John Sieba Roosma (September 3, 1900 – November 13, 1983) was an amateur basketball player during the 1920s. He played for the United States Military Academy for five years, graduating in 1926. The Passaic, New Jersey native was a prolific scorer and became the first college player to total 1,000 points for his career.
As a member of Ernest Blood's Passaic "Wonder Teams" Roosma gained almost legendary status already in high school on a team that won 179 consecutive games. Roosma captained the team and led them as scorer in three state tournaments (1919–21). After graduating from Passaic High School in 1921, General Douglas MacArthur recruited Roosma to play for the Army Black Knights. In five years the Roosma-led Black Knights compiled a 73–13 record and won 33 consecutive games at one point. After a 74-game career, Roosma totaled 1,126 points, being the first college player to score more than 1,000 in his career (Christian Steinmetz held the record with 950 points, in 40 games played in three years overall). Roosma was inducted to the Basketball Hall of Fame in 1961. West Point's basketball Most Valuable Player award is named after him.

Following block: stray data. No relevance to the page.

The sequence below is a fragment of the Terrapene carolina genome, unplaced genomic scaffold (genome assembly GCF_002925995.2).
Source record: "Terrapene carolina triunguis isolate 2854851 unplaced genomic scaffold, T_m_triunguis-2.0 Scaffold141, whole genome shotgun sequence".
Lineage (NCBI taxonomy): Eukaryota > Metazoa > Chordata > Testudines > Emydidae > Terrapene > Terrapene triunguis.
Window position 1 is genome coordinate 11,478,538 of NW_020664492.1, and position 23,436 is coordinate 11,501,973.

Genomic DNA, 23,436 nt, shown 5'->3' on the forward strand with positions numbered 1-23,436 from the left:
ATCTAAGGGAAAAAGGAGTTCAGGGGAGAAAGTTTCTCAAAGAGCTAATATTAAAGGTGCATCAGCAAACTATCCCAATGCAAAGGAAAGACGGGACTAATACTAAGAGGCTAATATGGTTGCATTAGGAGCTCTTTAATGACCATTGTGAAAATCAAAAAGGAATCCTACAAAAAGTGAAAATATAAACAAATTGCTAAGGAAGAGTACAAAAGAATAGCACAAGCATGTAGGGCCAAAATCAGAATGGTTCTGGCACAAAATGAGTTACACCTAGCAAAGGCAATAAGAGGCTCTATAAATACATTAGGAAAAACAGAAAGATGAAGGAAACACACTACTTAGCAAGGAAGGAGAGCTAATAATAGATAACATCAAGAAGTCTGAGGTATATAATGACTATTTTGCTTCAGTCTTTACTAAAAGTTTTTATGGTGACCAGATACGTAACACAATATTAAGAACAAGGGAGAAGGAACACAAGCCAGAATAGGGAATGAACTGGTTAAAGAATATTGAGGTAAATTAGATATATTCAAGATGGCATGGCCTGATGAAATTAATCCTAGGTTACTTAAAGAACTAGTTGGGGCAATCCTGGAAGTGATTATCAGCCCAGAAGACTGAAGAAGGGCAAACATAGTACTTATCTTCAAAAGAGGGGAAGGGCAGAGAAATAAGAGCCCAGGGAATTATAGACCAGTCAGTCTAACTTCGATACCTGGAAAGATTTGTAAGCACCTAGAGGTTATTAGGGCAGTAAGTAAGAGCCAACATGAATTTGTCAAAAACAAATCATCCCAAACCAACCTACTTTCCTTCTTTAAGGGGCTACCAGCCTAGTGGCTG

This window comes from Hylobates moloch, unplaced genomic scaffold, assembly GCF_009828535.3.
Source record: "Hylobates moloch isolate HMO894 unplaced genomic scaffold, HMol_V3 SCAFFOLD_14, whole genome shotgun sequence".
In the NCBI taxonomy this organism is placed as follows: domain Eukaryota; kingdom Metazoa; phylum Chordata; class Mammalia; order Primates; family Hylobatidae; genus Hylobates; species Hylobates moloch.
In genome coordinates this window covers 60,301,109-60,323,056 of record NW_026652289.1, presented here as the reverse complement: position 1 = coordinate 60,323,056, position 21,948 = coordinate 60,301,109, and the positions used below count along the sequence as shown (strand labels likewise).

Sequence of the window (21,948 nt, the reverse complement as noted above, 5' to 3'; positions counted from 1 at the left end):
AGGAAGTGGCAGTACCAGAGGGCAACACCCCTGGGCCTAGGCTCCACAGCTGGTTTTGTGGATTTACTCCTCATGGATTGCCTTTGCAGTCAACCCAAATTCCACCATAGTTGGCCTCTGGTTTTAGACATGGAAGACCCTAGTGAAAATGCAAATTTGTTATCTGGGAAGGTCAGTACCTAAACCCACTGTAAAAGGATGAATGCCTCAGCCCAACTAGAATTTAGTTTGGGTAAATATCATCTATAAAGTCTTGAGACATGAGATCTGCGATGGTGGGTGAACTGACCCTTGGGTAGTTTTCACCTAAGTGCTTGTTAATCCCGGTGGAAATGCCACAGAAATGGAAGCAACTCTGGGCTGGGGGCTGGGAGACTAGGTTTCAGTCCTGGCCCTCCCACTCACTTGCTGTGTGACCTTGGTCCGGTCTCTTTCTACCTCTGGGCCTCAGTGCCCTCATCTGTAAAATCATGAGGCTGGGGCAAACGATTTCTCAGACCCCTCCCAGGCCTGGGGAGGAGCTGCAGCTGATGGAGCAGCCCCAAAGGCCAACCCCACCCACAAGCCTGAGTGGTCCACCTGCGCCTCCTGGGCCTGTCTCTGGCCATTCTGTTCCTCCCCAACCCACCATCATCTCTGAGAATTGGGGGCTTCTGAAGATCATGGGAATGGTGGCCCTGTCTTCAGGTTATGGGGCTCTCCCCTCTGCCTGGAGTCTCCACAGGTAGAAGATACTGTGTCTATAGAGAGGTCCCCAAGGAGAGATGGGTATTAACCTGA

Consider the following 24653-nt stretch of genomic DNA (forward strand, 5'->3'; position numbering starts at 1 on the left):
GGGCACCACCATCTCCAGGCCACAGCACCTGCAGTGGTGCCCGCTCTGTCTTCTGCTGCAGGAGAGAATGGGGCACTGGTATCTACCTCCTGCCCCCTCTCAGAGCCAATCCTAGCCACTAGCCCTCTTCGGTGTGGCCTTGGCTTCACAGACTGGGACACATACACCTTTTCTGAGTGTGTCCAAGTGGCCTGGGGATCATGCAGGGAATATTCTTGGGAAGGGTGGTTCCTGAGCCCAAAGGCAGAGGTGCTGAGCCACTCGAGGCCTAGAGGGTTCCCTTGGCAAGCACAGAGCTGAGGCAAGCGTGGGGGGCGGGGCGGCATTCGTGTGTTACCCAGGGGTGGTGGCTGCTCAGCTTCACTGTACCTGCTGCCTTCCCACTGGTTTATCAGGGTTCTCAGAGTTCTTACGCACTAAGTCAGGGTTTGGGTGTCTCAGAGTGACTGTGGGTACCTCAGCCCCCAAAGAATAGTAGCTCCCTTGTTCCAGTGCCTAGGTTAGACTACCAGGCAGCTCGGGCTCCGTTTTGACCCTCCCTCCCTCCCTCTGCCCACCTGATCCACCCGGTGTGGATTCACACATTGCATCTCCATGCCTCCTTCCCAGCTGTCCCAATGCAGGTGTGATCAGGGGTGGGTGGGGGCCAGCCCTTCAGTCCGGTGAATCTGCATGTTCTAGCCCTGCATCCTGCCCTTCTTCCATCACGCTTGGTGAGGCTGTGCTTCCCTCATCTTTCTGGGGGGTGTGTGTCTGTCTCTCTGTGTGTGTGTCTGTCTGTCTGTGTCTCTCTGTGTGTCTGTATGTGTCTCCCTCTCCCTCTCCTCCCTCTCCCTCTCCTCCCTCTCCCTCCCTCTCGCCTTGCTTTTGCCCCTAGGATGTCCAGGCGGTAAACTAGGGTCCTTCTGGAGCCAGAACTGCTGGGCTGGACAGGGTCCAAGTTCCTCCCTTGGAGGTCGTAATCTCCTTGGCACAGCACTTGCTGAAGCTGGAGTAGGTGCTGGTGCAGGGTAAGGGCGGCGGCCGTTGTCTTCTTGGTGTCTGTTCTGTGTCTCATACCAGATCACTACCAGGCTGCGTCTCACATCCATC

Roosma became a colonel in the US Army. He was stationed in Hawaii when the Japanese attacked at Pearl Harbor and then went on to lead the 334th Combat Infantry Regiment into Germany. Roosma retired in 1956 after thirty years of military service.
Roosma married Marjorie Perine Henion on August 3, 1926 in Passaic, New Jersey. They had three sons, all of whom attended West Point. The eldest, John Jr., left before graduating and joined the United States Air Force, retiring as a colonel. The twins, Garret and William, graduated in 1958. William became a career Army officer, retiring as a major general. Roosma and his wife had seven grandchildren.
After retirement, Roosma served several years as the commandant of cadets at the Bordentown Military Institute. He died in his home in Verona, New Jersey on November 13, 1983. Roosma and his wife were buried at the West Point Cemetery.